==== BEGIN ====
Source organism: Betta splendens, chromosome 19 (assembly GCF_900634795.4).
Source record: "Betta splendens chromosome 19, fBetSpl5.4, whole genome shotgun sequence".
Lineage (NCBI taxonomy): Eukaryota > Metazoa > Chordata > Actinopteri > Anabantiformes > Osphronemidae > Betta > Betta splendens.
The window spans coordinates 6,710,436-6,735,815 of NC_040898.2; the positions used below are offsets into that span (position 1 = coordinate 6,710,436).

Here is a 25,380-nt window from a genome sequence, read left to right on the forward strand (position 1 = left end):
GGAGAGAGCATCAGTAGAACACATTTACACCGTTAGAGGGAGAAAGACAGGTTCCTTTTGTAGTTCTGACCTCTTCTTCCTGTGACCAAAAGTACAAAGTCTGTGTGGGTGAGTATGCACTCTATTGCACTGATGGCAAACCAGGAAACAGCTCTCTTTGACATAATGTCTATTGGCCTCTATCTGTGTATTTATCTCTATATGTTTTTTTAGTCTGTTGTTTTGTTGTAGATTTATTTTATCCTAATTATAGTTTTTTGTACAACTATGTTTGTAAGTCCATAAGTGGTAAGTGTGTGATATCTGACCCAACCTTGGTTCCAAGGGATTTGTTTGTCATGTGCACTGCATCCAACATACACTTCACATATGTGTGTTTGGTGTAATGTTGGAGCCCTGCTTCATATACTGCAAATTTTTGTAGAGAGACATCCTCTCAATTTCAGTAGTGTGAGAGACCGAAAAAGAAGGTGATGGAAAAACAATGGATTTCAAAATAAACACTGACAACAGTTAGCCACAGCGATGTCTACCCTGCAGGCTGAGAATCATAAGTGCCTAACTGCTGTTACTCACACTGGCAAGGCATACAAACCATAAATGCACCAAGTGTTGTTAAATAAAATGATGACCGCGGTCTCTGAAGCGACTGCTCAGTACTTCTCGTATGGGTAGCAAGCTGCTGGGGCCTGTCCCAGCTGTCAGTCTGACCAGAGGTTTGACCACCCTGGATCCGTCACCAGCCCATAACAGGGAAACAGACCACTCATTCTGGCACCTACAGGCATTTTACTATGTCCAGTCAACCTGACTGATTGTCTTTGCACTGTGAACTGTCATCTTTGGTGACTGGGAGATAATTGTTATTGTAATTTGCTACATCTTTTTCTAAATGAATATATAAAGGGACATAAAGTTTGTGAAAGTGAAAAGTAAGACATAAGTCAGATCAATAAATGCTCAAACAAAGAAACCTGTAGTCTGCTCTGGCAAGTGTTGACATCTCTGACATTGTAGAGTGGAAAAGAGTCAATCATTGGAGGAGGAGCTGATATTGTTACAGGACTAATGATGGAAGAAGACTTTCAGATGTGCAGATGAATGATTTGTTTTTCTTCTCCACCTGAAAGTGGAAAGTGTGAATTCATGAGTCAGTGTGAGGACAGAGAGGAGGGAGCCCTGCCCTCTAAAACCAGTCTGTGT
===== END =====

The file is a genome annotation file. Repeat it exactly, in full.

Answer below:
Source organism: Betta splendens, chromosome 19 (assembly GCF_900634795.4).
Source record: "Betta splendens chromosome 19, fBetSpl5.4, whole genome shotgun sequence".
Lineage (NCBI taxonomy): Eukaryota > Metazoa > Chordata > Actinopteri > Anabantiformes > Osphronemidae > Betta > Betta splendens.
The window spans coordinates 6,710,436-6,735,815 of NC_040898.2; the positions used below are offsets into that span (position 1 = coordinate 6,710,436).

Here is a 25,380-nt window from a genome sequence, read left to right on the forward strand (position 1 = left end):
GGAGAGAGCATCAGTAGAACACATTTACACCGTTAGAGGGAGAAAGACAGGTTCCTTTTGTAGTTCTGACCTCTTCTTCCTGTGACCAAAAGTACAAAGTCTGTGTGGGTGAGTATGCACTCTATTGCACTGATGGCAAACCAGGAAACAGCTCTCTTTGACATAATGTCTATTGGCCTCTATCTGTGTATTTATCTCTATATGTTTTTTTAGTCTGTTGTTTTGTTGTAGATTTATTTTATCCTAATTATAGTTTTTTGTACAACTATGTTTGTAAGTCCATAAGTGGTAAGTGTGTGATATCTGACCCAACCTTGGTTCCAAGGGATTTGTTTGTCATGTGCACTGCATCCAACATACACTTCACATATGTGTGTTTGGTGTAATGTTGGAGCCCTGCTTCATATACTGCAAATTTTTGTAGAGAGACATCCTCTCAATTTCAGTAGTGTGAGAGACCGAAAAAGAAGGTGATGGAAAAACAATGGATTTCAAAATAAACACTGACAACAGTTAGCCACAGCGATGTCTACCCTGCAGGCTGAGAATCATAAGTGCCTAACTGCTGTTACTCACACTGGCAAGGCATACAAACCATAAATGCACCAAGTGTTGTTAAATAAAATGATGACCGCGGTCTCTGAAGCGACTGCTCAGTACTTCTCGTATGGGTAGCAAGCTGCTGGGGCCTGTCCCAGCTGTCAGTCTGACCAGAGGTTTGACCACCCTGGATCCGTCACCAGCCCATAACAGGGAAACAGACCACTCATTCTGGCACCTACAGGCATTTTACTATGTCCAGTCAACCTGACTGATTGTCTTTGCACTGTGAACTGTCATCTTTGGTGACTGGGAGATAATTGTTATTGTAATTTGCTACATCTTTTTCTAAATGAATATATAAAGGGACATAAAGTTTGTGAAAGTGAAAAGTAAGACATAAGTCAGATCAATAAATGCTCAAACAAAGAAACCTGTAGTCTGCTCTGGCAAGTGTTGACATCTCTGACATTGTAGAGTGGAAAAGAGTCAATCATTGGAGGAGGAGCTGATATTGTTACAGGACTAATGATGGAAGAAGACTTTCAGATGTGCAGATGAATGATTTGTTTTTCTTCTCCACCTGAAAGTGGAAAGTGTGAATTCATGAGTCAGTGTGAGGACAGAGAGGAGGGAGCCCTGCCCTCTAAAACCAGTCTGTGT